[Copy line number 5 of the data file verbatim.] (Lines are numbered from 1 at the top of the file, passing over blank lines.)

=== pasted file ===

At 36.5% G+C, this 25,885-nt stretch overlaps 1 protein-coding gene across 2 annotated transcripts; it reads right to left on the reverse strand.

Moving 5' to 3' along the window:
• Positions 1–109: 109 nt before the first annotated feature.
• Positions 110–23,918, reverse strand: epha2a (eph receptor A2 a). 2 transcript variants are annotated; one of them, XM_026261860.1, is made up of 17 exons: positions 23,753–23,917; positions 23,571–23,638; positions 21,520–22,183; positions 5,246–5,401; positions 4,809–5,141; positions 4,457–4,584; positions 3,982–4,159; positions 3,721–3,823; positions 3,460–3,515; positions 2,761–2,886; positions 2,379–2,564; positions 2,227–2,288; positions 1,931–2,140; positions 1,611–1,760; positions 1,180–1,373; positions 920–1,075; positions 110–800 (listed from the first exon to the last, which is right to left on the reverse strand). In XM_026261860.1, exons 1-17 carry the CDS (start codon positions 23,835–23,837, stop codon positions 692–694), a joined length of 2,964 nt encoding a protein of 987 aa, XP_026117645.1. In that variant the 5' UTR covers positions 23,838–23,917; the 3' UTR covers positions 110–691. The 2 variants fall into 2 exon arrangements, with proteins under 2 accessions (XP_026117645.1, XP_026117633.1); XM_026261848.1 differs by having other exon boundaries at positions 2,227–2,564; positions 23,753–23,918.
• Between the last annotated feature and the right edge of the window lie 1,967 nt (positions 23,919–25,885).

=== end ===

• Between the last annotated feature and the right edge of the window lie 1,967 nt (positions 23,919–25,885).